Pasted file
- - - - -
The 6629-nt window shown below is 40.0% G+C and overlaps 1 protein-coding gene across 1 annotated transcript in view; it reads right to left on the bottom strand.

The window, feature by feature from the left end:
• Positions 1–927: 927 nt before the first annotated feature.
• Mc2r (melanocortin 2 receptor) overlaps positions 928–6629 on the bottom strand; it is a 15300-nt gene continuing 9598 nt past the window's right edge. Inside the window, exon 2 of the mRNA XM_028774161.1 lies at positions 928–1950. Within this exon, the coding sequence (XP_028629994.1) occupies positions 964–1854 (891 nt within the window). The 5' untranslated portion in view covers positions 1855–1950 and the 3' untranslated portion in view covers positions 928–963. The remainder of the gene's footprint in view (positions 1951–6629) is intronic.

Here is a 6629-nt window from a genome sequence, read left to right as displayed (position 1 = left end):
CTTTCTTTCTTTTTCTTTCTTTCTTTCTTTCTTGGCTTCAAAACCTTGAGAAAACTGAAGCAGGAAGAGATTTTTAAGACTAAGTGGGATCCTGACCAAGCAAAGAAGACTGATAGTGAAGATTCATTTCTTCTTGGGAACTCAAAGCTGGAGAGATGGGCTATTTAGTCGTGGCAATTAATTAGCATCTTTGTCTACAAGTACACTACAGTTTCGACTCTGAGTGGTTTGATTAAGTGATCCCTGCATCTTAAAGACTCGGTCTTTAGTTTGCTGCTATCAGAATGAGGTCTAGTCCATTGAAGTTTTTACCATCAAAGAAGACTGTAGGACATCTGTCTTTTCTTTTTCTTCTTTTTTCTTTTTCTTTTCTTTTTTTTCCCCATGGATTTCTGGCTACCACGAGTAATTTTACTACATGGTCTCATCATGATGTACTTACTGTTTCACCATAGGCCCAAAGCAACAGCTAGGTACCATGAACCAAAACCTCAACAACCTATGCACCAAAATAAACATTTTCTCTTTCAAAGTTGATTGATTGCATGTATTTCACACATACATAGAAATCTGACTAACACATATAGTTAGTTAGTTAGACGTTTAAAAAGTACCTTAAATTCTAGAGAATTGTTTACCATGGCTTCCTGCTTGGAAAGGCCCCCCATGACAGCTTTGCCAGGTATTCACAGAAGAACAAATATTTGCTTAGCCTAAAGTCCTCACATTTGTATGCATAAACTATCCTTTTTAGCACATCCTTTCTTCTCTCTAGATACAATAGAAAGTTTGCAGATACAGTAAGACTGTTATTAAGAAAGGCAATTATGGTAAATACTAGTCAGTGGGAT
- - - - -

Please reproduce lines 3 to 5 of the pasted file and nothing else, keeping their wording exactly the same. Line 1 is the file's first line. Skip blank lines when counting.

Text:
• Positions 1–927: 927 nt before the first annotated feature.
• Mc2r (melanocortin 2 receptor) overlaps positions 928–6629 on the bottom strand; it is a 15300-nt gene continuing 9598 nt past the window's right edge. Inside the window, exon 2 of the mRNA XM_028774161.1 lies at positions 928–1950. Within this exon, the coding sequence (XP_028629994.1) occupies positions 964–1854 (891 nt within the window). The 5' untranslated portion in view covers positions 1855–1950 and the 3' untranslated portion in view covers positions 928–963. The remainder of the gene's footprint in view (positions 1951–6629) is intronic.

Here is a 6629-nt window from a genome sequence, read left to right as displayed (position 1 = left end):